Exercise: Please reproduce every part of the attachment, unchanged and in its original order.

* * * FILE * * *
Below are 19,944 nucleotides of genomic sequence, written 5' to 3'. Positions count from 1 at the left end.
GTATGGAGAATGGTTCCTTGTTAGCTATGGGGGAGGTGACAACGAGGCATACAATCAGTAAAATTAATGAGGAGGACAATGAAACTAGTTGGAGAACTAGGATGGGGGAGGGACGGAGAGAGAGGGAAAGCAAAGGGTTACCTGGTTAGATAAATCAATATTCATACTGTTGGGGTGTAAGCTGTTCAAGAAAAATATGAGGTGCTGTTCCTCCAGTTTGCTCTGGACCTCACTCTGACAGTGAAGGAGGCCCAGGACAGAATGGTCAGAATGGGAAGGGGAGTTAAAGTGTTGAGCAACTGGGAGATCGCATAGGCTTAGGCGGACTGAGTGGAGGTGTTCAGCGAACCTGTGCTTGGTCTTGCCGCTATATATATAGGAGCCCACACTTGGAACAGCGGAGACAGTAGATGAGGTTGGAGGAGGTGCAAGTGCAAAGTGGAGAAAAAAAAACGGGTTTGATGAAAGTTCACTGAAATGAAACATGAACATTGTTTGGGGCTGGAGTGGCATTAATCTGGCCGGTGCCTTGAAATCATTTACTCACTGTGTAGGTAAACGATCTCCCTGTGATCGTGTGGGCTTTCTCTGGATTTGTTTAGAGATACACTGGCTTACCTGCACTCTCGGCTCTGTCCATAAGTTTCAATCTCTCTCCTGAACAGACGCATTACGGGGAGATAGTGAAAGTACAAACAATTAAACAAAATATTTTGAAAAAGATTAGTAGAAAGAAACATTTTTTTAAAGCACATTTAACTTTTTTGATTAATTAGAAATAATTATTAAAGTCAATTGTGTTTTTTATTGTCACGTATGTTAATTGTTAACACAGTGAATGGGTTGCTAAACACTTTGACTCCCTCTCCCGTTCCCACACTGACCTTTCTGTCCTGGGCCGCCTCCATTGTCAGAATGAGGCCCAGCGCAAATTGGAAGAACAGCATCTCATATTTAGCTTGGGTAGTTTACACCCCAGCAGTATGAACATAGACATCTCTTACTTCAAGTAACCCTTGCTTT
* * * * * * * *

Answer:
Below are 19,944 nucleotides of genomic sequence, written 5' to 3'. Positions count from 1 at the left end.
GTATGGAGAATGGTTCCTTGTTAGCTATGGGGGAGGTGACAACGAGGCATACAATCAGTAAAATTAATGAGGAGGACAATGAAACTAGTTGGAGAACTAGGATGGGGGAGGGACGGAGAGAGAGGGAAAGCAAAGGGTTACCTGGTTAGATAAATCAATATTCATACTGTTGGGGTGTAAGCTGTTCAAGAAAAATATGAGGTGCTGTTCCTCCAGTTTGCTCTGGACCTCACTCTGACAGTGAAGGAGGCCCAGGACAGAATGGTCAGAATGGGAAGGGGAGTTAAAGTGTTGAGCAACTGGGAGATCGCATAGGCTTAGGCGGACTGAGTGGAGGTGTTCAGCGAACCTGTGCTTGGTCTTGCCGCTATATATATAGGAGCCCACACTTGGAACAGCGGAGACAGTAGATGAGGTTGGAGGAGGTGCAAGTGCAAAGTGGAGAAAAAAAAACGGGTTTGATGAAAGTTCACTGAAATGAAACATGAACATTGTTTGGGGCTGGAGTGGCATTAATCTGGCCGGTGCCTTGAAATCATTTACTCACTGTGTAGGTAAACGATCTCCCTGTGATCGTGTGGGCTTTCTCTGGATTTGTTTAGAGATACACTGGCTTACCTGCACTCTCGGCTCTGTCCATAAGTTTCAATCTCTCTCCTGAACAGACGCATTACGGGGAGATAGTGAAAGTACAAACAATTAAACAAAATATTTTGAAAAAGATTAGTAGAAAGAAACATTTTTTTAAAGCACATTTAACTTTTTTGATTAATTAGAAATAATTATTAAAGTCAATTGTGTTTTTTATTGTCACGTATGTTAATTGTTAACACAGTGAATGGGTTGCTAAACACTTTGACTCCCTCTCCCGTTCCCACACTGACCTTTCTGTCCTGGGCCGCCTCCATTGTCAGAATGAGGCCCAGCGCAAATTGGAAGAACAGCATCTCATATTTAGCTTGGGTAGTTTACACCCCAGCAGTATGAACATAGACATCTCTTACTTCAAGTAACCCTTGCTTT